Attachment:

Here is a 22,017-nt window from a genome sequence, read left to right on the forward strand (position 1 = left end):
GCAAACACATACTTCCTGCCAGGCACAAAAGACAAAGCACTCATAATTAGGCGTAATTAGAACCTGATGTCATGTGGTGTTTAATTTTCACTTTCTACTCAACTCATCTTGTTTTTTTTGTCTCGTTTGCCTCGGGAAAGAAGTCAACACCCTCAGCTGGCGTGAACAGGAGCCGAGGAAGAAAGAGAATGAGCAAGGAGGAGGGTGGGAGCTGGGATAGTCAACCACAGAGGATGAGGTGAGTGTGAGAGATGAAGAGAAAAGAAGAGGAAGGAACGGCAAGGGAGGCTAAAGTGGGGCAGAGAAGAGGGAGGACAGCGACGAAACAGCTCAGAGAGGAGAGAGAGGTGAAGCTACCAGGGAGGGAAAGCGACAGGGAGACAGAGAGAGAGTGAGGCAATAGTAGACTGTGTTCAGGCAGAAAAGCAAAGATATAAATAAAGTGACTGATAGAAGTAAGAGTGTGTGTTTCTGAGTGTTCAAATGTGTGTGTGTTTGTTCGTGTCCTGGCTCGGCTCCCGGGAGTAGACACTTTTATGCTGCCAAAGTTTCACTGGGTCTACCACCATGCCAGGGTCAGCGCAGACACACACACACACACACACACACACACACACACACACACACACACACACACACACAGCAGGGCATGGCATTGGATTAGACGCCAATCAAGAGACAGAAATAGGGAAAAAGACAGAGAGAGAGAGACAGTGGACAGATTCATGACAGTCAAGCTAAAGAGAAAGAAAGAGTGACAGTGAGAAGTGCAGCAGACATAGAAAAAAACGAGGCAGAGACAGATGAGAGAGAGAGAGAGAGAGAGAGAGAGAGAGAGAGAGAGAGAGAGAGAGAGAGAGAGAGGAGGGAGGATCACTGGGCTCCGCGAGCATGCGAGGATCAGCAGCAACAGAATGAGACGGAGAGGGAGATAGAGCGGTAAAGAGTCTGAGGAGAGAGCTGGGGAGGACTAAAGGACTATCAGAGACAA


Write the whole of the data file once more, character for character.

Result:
Here is a 22,017-nt window from a genome sequence, read left to right on the forward strand (position 1 = left end):
GCAAACACATACTTCCTGCCAGGCACAAAAGACAAAGCACTCATAATTAGGCGTAATTAGAACCTGATGTCATGTGGTGTTTAATTTTCACTTTCTACTCAACTCATCTTGTTTTTTTTGTCTCGTTTGCCTCGGGAAAGAAGTCAACACCCTCAGCTGGCGTGAACAGGAGCCGAGGAAGAAAGAGAATGAGCAAGGAGGAGGGTGGGAGCTGGGATAGTCAACCACAGAGGATGAGGTGAGTGTGAGAGATGAAGAGAAAAGAAGAGGAAGGAACGGCAAGGGAGGCTAAAGTGGGGCAGAGAAGAGGGAGGACAGCGACGAAACAGCTCAGAGAGGAGAGAGAGGTGAAGCTACCAGGGAGGGAAAGCGACAGGGAGACAGAGAGAGAGTGAGGCAATAGTAGACTGTGTTCAGGCAGAAAAGCAAAGATATAAATAAAGTGACTGATAGAAGTAAGAGTGTGTGTTTCTGAGTGTTCAAATGTGTGTGTGTTTGTTCGTGTCCTGGCTCGGCTCCCGGGAGTAGACACTTTTATGCTGCCAAAGTTTCACTGGGTCTACCACCATGCCAGGGTCAGCGCAGACACACACACACACACACACACACACACACACACACACACACACACACACACACACAGCAGGGCATGGCATTGGATTAGACGCCAATCAAGAGACAGAAATAGGGAAAAAGACAGAGAGAGAGAGACAGTGGACAGATTCATGACAGTCAAGCTAAAGAGAAAGAAAGAGTGACAGTGAGAAGTGCAGCAGACATAGAAAAAAACGAGGCAGAGACAGATGAGAGAGAGAGAGAGAGAGAGAGAGAGAGAGAGAGAGAGAGAGAGAGAGAGAGAGAGAGGAGGGAGGATCACTGGGCTCCGCGAGCATGCGAGGATCAGCAGCAACAGAATGAGACGGAGAGGGAGATAGAGCGGTAAAGAGTCTGAGGAGAGAGCTGGGGAGGACTAAAGGACTATCAGAGACAA